Is it Wednesday already? Let's hear it for a short workweek. But is Wall Street already working for the weekend? Let's dig into today's news and find out what's cooking.
U.S. productivity on the rise
American workers' productivity per hour has risen at a 2.2% annual rate, according to a report from Bloomberg.com, beating economist estimates of 1.8%. Further, expenses per worker rose at a 1.5% rate -- which was less than economists had estimated. This news follows an Associated Press report yesterday stating that home prices were on the rise, as well, signaling a positive couple of days for key economic metrics.
International markets unsteady as world waits for European bank plan
On Thursday, European Central Bank President Mario Draghi is expected to announce a plan to deal with the eurozone's debt crisis, and the world markets have had an unstable trading day today in advance of the plan's unveiling. Furthermore, a Reuters report states that the Purchasing Managers' Index has signaled a fall back into recession for the eurozone, even in economic stalwart Germany -- certainly not welcome news for the 17-country union.
Nokia, Motorola ahead of the game?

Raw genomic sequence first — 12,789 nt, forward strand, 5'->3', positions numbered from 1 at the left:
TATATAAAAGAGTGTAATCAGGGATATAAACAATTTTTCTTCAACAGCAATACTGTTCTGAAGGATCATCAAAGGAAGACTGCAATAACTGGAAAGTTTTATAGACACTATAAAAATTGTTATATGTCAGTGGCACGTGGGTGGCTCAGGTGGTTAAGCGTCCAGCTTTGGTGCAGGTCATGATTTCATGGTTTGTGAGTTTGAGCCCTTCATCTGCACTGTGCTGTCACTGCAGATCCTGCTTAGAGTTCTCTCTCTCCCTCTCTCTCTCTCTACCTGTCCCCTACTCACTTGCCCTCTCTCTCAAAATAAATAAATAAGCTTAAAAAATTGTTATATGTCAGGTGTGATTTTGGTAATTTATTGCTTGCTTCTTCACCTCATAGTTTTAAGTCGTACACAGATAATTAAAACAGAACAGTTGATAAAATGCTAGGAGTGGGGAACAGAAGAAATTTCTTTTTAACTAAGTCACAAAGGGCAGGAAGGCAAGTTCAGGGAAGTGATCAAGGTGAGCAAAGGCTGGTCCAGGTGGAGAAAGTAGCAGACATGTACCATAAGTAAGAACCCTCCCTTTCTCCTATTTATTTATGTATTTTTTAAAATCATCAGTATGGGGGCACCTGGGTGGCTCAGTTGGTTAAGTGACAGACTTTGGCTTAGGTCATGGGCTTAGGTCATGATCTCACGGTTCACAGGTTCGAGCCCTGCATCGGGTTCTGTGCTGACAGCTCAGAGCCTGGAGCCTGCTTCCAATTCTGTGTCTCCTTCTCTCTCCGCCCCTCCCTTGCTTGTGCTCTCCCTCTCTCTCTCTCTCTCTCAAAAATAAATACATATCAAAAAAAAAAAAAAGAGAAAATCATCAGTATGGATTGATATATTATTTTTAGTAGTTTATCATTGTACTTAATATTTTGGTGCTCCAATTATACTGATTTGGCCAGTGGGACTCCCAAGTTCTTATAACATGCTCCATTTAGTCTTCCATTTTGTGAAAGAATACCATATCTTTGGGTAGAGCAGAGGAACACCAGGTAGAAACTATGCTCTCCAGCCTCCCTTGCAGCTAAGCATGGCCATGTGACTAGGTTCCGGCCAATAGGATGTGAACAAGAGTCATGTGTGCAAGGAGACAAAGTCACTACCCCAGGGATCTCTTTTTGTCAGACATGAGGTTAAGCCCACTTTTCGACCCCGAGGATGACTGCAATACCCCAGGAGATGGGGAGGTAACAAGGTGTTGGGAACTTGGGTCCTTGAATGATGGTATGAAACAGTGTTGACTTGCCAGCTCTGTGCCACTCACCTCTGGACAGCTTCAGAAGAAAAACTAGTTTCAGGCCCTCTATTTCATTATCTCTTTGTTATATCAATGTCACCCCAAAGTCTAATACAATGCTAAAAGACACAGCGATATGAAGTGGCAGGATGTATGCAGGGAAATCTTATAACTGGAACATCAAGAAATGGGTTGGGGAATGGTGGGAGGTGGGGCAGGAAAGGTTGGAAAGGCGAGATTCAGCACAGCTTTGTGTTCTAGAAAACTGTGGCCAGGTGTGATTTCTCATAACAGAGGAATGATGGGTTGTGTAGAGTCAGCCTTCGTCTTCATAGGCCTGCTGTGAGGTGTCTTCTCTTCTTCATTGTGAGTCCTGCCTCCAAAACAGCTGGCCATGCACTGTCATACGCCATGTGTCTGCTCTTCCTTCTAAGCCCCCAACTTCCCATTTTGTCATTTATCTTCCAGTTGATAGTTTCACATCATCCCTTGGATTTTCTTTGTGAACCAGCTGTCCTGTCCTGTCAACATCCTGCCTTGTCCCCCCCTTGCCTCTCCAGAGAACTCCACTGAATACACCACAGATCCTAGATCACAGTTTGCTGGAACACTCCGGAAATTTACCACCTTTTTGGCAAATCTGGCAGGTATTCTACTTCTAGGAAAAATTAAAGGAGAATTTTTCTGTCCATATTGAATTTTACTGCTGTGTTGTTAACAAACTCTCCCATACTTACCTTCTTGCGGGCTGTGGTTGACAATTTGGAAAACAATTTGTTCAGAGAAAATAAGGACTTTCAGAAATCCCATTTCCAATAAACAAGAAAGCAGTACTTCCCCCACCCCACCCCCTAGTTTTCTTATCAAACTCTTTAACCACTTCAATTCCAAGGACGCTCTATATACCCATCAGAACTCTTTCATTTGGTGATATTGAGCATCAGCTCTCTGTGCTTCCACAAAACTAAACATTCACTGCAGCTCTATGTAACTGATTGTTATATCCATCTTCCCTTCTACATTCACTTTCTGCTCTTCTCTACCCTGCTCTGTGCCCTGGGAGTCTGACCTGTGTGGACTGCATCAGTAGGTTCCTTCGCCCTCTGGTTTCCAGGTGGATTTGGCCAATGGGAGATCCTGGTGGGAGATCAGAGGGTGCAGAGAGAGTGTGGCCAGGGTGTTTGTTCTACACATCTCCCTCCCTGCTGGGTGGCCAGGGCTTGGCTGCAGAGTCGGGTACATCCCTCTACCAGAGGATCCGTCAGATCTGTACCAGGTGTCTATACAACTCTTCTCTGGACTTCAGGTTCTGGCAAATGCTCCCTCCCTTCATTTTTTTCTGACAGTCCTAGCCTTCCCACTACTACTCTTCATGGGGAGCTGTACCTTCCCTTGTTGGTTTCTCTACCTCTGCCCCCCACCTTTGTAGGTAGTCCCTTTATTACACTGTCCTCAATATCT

Ahead of Apple's (NAS: AAPL) iPhone 5 debut, competitors Nokia (NYS: NOK) and Google (NAS: GOOG) -owned Motorola Mobility are staging debuts of their own new products, The Associated Press reports. Nokia is widely expected to announce new products under the umbrella of its Lumia brand this morning; Motorola Mobility is poised to announce an unknown product at an event this afternoon.
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The article The Morning's Top Financial News originally appeared on Fool.com.
Hope Nelson-Pope is managing news editor at The Motley Fool. She owns shares of Apple, but none of the other stocks mentioned in this article. The Motley Fool owns shares of Apple. Motley Fool newsletter services have recommended buying shares of Apple. Motley Fool newsletter services have recommended creating a bull call spread position in Apple. The Motley Fool has a disclosure policy. We Fools may not all hold the same opinions, but we all believe that considering a diverse range of insights makes us better investors. Try any of our Foolish newsletter services free for 30 days.
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